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    Thanks. I'll do some testing to measure what the vertical thrust is with both prop types. IIRC, going to the carbon props did seem to work better when I first got them. But it was some time ago.

    Was hoping to get some aerial footage at our upcoming EAA fly-in, but no sense putting shiney airplanes at risk.
     
  6. IflyinWY

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    Cool idea getting some aerial at an EAA fly-in, but when could you fly? If it's a good size show, there will be stuff flying most all the time.

    Ya might end up being the "Turd in the punchbowl"... :eek:
     
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  7. kenundrum

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    Remember that yaw is controlled mostly by managing engine torque. That's why you may occasionally notice a dip to one side when doing extremely fast turning since some of the motors have to spin slower and you lose some lift. Since all the motors are fully independent, i doubt it would be a good idea to allow for interference in the props. They would likely smack into each other at some point. Also- with props not in the same plane, you end up with a lopsided center of thrust that the flight controller would try to compensate for as well as reduced efficiency in the lower set of props as they flow through the turbulence of the top set.
     
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  8. IflyinWY

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    Yep.

    If it's possible for the props to smack each other, it's just a matter of time.

    I am a big, one of the biggest fans of "As large a prop as you can get" but the overlapping thing doesn't sound so good.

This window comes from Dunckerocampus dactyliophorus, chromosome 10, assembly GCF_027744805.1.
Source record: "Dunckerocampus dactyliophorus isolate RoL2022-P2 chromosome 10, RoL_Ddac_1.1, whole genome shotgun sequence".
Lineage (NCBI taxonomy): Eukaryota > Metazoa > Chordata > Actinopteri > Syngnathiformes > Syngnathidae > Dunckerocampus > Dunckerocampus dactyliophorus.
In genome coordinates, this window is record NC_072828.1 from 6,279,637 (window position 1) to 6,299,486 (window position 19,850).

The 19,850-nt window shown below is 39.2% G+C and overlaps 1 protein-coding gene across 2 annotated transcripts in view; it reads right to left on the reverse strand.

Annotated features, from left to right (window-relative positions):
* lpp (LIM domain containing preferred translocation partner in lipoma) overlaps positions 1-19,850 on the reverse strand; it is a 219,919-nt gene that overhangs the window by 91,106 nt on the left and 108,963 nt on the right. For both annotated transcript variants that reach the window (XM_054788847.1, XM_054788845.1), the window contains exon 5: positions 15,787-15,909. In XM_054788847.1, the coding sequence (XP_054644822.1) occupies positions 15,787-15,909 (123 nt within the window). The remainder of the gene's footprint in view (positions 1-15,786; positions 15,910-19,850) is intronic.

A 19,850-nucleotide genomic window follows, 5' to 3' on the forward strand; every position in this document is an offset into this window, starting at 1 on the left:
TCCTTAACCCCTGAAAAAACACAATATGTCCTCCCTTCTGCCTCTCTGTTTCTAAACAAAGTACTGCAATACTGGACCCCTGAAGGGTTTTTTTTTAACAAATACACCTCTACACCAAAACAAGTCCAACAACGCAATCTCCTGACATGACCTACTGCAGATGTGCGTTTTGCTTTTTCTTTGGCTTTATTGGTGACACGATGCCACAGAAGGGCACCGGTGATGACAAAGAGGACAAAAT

There are arm extensions which would allow you to use larger props, but where is the power going to come from, to spin them?
     
  9. Edd Weninger

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    I plan to measure the vertical thrust I can achieve at my density altitude with both the carbon props and the Phantom 9450. I didn't have a fresh set of 9450s so have ordered some.

    Temp today is 74F so the density altitude is only 8,600 ft.

    When I do the testing, I'll observe the prop blade flex. So, if I do try the overlapping scheme (machining some motor shaft extensions for 2 motors) I can keep them far enough apart.

    If more power is needed there is the t-power option. However, the motors do not lose efficiency at altitude, so recovering the prop blade efficiency in the less dense air should not require more power. We'll see.

    Cheers,
     
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  10. IflyinWY

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    I do believe there are a very small percentage of folks interested in our thoughts. Most never get to where the density altitude has any effect on their flights. When they travel to higher elevations and get short flight times, I think they attribute it to a battery not being fully charged or some other issue.

    I've done some very crude testing on the bench.
    http://www.phantompilots.com/threads/either-im-a-genius-or-an-idiot.42519/#post-390925
     
  11. Cris A.